It’s a familiar approach to innovation and entrepreneurship: someone on the shopfloor spots an improvement or better way of doing things that snowballs into a new business. Indeed, many big technology firms deliberately encourage this behaviour. But it’s less common for a practising doctor to create a successful technology solution. But let that be the story of Adrien Ko, who hit the idea for his data-driven patient recruitment start-up while he was supervising a lab for Cerba Healthcare in France.

Ko picks up the story, over a three-person Zoom call with Pharmaceutical Technology and Mario Papillon, CEO of Cerba Research, a division of the Cerba Healthcare Group. “I was working as a doctor for Cerba in France for about five years,” explains Ko. “They gave me the opportunity to develop my own project and my own vision of patient recruitment. The idea really was to link clinical research, with regular routine visits for patients.”

Here, Papillon jumps in indicating that Ko is being too humble. “Adrien was taking care of a lab, coordinating the activity and doing the medical oversight of the lab. It was not digitalized at all and there were opportunities to optimise. Because he has a research background and a strong interest in technology, he saw an opportunity to kill two birds with one stone. He recognised that if you digitise the medical lab, you optimise the operation of the lab, which is a major advantage for running the lab, but you can also offer this as a service to the research industry.”

The idea was simple, but effective. After a quick pilot in some of Cerba’s French labs it has now rolled out into more markets. By digitising, and then gathering in a co-ordinated way, all the data generated by patients attending clinics and labs for routine medical tests, a huge database of patients has built up, which is being updated daily. The right information collected and stored in the right way, allows faster identification and recruitment of patients in clinical trials. While there are clear wins for the labs and the sponsors of clinical trials, there are also major positives for the patients.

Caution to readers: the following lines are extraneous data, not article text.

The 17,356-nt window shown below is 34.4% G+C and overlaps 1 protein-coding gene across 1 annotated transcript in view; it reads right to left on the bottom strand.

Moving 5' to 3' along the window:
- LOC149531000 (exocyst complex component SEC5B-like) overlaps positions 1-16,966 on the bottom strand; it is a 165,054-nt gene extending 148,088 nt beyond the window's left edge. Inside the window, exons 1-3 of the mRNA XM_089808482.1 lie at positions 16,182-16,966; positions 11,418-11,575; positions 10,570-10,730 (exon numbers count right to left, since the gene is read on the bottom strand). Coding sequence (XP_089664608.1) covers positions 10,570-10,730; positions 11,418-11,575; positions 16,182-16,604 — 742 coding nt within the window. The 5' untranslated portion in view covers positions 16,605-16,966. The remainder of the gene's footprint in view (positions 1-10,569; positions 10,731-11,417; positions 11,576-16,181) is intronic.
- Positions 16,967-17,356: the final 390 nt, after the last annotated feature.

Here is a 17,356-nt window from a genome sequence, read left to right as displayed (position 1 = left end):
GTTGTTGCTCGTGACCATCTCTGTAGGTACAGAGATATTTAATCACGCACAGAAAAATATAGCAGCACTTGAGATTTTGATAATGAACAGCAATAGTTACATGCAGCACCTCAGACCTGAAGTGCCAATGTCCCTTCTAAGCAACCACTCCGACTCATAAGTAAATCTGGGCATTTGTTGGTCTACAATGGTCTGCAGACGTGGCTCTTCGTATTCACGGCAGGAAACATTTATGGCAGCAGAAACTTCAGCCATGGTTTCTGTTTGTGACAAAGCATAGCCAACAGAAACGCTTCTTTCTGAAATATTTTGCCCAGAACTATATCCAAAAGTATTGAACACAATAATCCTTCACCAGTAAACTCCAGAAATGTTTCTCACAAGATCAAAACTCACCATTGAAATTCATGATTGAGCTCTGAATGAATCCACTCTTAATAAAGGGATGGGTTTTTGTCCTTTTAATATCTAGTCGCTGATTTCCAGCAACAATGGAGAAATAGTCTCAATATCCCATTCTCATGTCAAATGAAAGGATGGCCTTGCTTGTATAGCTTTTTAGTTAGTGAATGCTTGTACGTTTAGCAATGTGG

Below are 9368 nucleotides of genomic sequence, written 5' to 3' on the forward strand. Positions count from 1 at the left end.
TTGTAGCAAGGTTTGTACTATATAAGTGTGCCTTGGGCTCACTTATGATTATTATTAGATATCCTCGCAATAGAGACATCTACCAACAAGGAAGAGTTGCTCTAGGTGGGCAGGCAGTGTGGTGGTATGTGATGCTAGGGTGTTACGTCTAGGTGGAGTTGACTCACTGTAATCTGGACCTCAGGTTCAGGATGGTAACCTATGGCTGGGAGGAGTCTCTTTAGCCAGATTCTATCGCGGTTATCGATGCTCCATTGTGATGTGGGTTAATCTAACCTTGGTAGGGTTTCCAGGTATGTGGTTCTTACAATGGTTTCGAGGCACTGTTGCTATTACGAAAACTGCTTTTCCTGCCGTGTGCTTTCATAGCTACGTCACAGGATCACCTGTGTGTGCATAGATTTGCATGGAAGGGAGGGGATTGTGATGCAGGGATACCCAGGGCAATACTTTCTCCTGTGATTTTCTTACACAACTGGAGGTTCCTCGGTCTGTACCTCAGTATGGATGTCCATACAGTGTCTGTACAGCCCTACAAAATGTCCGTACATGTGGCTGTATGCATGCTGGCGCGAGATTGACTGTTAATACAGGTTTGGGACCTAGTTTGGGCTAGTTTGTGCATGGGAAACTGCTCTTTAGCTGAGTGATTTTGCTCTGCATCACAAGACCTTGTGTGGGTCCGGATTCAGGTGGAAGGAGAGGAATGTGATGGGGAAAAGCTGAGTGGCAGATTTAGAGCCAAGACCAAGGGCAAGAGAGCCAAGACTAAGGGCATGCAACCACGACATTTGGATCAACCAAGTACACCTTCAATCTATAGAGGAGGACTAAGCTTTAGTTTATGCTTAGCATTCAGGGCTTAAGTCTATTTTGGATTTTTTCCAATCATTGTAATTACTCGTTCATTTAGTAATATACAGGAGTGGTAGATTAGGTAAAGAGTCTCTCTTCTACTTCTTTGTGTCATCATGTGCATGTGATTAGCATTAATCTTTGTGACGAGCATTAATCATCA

Putting the patient first

As Papillon explains, a patient-first approach was a point of early connection between himself and Ko, “When I met Adrien, it was obvious we have the same interest in terms of the patient, and turning research to being more patient-centric. It’s not about having to attract patients to the clinical trials, but to do it the other way around, to understand what the patient is living and bring the clinical trials to the patient.”

This is the most appealing aspect of the new service. While it is clear labs and clinical trial organisers gain with this new technology, it has been designed and deployed in a way that it’s about more than the data. As Papillon elaborates, “Of course this system really helps the staff at the lab. When they see a patient, they know straight away if the patient is eligible for a trial. That means they can engage directly with the patient, talk to them about the trial and explain what we’re doing and so on. It makes it easy for the patient, because they’re there having a blood test and are focused on this and we can discuss it with them, and they can see that we care for them and are providing all the services. This is about optimising the relationship between patients and clinical trials. It makes it more data-driven, but at the same time, it makes it much more human.”